Turkish Prime Minister Recep Erdogan really likes to criticize Israel. It’s time to stop.
Here’s what he said at a United Nations conference in Vienna on February 27th, which has been widely reported by multiple news outlets and journalists (and UN video):
“We should be striving to better understand the beliefs of others but instead we see that people act based on prejudice and exclude others and despise them. And that is why it is necessary that we must consider — just like Zionism or anti-Semitism or fascism — Islamophobia as a crime against humanity.”
Okay, if we must, let’s go to the dictionary (Merriam-Webster).
Zionism: an international movement originally for the establishment of a Jewish national or religious community in Palestine and later for the support of modern Israel
Fascism: political philosophy, movement, or regime (as that of the Fascisti) that exalts nation and often race above the individual and that stands for a centralized autocratic government headed by a dictatorial leader, severe economic and social regimentation, and forcible suppression of opposition
Let’s add one more definition for good measure:
demagogue: a leader who makes use of popular prejudices and false claims and promises in order to gain power
Attention Prime Minister Erdogan: remove your anti-Israel demagoguery from your Turkish politics playbook.
(Research note from Reuters: “The Turkish prime minister’s caustic rhetoric on Israel has in the past won applause from conservative supporters at home but raised increasing concern among Western allies.”)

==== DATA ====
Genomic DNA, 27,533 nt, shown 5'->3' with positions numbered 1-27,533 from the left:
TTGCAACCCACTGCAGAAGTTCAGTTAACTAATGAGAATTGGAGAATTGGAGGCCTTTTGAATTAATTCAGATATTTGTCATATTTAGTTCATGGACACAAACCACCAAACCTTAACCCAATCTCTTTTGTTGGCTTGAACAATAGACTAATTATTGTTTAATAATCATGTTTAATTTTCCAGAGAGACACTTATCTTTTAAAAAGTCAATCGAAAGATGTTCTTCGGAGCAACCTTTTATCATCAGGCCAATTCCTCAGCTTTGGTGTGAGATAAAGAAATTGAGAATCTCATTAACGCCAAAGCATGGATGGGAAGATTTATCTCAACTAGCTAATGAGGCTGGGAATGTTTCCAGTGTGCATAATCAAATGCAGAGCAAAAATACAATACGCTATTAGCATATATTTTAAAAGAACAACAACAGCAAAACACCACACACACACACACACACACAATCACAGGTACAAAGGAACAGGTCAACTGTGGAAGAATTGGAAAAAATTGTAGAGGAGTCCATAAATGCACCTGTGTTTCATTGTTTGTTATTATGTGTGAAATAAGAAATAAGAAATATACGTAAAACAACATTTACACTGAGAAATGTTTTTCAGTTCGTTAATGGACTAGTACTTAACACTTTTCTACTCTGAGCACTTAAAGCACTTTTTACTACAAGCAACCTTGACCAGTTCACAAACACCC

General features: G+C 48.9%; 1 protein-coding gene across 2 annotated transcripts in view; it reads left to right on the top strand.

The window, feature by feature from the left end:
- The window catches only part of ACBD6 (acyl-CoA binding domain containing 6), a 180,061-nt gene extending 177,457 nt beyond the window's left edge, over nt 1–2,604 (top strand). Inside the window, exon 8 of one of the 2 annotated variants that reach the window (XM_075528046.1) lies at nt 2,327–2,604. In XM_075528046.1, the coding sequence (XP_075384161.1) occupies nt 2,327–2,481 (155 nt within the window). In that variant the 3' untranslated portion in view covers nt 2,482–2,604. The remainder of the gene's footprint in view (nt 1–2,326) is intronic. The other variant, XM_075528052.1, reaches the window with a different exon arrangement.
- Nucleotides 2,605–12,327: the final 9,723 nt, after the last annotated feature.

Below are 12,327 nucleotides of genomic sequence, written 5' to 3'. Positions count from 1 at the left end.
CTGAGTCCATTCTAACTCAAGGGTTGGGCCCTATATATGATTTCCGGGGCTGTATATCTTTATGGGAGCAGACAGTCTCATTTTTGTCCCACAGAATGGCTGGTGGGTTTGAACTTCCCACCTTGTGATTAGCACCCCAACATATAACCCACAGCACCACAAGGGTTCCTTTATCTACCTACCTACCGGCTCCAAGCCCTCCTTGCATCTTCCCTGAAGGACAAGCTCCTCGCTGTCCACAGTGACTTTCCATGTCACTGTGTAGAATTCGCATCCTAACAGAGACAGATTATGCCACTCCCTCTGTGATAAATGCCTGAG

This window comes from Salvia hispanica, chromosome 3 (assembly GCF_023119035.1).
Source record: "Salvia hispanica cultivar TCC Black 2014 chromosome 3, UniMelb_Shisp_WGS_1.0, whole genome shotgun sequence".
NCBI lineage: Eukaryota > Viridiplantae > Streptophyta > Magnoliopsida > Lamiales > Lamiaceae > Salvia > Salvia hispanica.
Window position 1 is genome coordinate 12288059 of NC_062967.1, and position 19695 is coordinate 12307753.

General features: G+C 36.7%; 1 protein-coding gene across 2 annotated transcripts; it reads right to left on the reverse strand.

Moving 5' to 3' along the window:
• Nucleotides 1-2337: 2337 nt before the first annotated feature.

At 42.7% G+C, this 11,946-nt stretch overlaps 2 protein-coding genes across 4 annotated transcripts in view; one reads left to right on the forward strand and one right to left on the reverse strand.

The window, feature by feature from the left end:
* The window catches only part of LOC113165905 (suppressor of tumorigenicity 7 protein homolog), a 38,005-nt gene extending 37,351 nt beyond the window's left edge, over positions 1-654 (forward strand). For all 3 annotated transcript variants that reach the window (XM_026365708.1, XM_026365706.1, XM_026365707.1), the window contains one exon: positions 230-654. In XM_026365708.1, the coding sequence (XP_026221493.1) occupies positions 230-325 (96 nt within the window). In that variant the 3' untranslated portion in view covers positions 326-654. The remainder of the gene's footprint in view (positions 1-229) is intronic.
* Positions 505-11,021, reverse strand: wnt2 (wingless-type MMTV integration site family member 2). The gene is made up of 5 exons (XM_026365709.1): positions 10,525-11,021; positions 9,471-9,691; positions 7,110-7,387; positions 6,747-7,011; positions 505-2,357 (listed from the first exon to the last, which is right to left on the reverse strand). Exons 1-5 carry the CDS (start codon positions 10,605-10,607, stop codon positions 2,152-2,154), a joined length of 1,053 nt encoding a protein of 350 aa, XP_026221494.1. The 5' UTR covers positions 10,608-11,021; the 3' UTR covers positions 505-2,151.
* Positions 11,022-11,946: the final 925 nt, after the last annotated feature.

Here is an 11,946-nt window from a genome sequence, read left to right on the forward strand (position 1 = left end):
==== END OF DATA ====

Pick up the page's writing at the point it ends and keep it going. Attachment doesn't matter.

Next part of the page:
Oh, by the way, here’s what that UN Vienna conference was supposed to be all about:
“The 5th United Nations Alliance of Civilizations (UNAOC) Global Forum will take place in Vienna on February 27 and 28, 2013. Entitled “Responsible Leadership in Diversity and Dialogue”, the Vienna Forum will provide participants with a unique global platform for constructive and result-oriented dialogue to share lessons on best practices and develop joint initiatives and new partnerships. The Forum will bring together political leaders, representatives of international and regional bodies, the private sector, civil society groups, youth, arts, and the media as well as donor agencies and foundations to explore new ways of promoting cross-cultural dialogue and understanding.” [emphasis added]
US Secretary of State John Kerry, meeting with Turkish officials in Ankara, Turkey, had this public response to Erodogan’s Vienna remarks:
“We not only disagree with it, we found it objectionable,” Kerry told a news conference with Turkish Foreign Minister Ahmet Davutoglu, saying he raised the issue “very directly” with Davutoglu and would do so with Erdogan.